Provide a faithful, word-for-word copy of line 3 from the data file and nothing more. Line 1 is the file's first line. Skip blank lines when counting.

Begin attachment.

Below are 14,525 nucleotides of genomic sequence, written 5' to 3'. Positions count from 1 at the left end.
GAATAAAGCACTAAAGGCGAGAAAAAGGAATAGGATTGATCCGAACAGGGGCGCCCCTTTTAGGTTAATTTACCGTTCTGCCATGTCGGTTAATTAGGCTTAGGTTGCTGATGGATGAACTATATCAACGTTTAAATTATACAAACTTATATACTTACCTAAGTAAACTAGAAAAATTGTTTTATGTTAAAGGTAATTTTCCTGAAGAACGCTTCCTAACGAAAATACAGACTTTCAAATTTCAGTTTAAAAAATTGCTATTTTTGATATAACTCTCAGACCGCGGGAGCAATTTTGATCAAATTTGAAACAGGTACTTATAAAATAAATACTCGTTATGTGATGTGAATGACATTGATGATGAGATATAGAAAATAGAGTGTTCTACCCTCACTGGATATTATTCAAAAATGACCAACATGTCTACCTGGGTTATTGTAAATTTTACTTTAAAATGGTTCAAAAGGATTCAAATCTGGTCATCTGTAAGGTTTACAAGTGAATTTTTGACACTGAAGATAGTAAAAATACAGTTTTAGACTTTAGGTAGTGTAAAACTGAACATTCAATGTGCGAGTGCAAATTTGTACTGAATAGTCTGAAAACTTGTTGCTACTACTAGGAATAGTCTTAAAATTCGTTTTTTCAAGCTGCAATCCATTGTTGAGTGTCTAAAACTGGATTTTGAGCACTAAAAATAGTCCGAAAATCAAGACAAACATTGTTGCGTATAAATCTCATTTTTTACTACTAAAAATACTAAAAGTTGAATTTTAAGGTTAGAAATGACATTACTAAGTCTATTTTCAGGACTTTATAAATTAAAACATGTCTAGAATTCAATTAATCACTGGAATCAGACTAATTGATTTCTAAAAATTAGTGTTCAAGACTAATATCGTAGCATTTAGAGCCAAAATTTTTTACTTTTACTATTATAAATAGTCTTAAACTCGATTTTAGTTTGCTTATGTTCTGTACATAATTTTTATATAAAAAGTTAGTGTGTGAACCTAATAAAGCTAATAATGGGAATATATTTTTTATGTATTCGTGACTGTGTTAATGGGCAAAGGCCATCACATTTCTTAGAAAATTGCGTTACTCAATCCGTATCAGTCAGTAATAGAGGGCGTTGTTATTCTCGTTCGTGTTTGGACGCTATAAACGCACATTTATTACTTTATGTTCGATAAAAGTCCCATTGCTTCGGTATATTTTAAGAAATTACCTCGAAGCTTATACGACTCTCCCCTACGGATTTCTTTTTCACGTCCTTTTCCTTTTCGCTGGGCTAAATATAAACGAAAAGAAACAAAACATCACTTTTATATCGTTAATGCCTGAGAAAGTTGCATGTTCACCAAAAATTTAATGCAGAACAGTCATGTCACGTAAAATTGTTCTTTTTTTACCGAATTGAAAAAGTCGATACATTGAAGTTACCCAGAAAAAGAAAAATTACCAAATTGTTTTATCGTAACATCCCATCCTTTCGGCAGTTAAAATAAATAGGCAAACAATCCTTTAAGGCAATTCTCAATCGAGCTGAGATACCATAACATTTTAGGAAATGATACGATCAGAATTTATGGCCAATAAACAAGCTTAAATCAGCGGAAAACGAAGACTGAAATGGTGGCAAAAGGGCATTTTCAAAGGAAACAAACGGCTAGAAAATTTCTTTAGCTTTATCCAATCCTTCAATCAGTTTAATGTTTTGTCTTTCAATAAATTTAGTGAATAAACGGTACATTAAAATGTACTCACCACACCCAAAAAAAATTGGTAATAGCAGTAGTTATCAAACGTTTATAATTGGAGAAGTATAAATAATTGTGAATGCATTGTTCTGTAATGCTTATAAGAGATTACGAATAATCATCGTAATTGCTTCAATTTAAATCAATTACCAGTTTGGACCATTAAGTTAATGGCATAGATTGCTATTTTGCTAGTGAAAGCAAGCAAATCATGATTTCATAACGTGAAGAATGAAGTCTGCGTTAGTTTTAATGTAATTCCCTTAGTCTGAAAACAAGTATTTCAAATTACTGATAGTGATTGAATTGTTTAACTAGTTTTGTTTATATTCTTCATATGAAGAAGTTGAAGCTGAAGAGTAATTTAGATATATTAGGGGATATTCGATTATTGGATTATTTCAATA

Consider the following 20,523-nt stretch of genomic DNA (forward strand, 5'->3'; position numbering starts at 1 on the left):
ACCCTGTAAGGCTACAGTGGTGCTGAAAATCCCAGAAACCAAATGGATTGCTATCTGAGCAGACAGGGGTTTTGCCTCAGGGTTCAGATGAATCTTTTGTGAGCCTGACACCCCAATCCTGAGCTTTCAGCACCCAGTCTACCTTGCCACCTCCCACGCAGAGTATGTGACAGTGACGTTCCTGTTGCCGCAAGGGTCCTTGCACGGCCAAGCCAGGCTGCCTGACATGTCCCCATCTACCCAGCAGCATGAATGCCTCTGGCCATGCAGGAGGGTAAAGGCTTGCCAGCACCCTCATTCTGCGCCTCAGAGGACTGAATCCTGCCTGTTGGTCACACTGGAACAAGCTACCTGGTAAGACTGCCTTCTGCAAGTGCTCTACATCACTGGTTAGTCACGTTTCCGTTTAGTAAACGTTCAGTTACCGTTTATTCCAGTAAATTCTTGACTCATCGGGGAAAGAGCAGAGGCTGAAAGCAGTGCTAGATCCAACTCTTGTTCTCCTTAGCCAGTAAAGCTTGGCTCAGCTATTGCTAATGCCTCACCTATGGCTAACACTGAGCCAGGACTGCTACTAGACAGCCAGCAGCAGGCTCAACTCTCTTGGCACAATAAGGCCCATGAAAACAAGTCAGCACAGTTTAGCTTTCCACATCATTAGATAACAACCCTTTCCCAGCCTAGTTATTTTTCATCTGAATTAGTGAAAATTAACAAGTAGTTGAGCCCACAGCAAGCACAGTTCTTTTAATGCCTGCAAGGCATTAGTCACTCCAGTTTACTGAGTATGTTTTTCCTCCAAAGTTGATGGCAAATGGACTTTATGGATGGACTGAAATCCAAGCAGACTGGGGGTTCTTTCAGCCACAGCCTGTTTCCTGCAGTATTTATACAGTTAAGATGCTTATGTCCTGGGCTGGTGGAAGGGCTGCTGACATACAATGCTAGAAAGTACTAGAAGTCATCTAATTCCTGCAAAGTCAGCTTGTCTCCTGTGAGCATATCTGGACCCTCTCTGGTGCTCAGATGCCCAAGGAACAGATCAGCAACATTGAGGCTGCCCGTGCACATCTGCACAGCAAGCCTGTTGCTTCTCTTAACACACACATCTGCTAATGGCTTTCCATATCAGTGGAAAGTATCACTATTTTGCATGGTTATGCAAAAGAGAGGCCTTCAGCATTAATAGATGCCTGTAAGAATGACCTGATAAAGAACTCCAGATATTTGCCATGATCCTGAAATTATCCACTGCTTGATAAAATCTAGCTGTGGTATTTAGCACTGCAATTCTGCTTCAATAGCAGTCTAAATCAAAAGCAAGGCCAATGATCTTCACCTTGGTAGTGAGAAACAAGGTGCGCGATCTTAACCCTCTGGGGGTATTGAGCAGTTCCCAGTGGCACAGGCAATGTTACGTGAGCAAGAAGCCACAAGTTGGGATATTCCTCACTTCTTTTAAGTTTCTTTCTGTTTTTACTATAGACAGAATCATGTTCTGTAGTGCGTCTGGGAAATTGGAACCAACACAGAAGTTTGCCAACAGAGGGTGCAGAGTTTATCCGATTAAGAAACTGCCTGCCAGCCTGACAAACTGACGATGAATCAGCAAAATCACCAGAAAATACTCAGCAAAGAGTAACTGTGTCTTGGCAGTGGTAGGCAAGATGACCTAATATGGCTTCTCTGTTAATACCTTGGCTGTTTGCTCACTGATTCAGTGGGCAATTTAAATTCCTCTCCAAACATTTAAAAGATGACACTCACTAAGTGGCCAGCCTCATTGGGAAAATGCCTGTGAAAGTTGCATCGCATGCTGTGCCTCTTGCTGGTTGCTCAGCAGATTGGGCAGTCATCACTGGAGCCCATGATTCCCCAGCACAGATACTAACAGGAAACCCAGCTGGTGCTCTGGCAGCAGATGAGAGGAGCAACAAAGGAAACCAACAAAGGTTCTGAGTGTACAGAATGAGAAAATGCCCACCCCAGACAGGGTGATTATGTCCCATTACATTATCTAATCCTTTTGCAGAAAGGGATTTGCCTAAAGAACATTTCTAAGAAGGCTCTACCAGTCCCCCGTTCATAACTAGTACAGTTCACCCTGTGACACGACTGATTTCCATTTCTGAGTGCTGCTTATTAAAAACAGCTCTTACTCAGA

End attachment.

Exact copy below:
Consider the following 20,523-nt stretch of genomic DNA (forward strand, 5'->3'; position numbering starts at 1 on the left):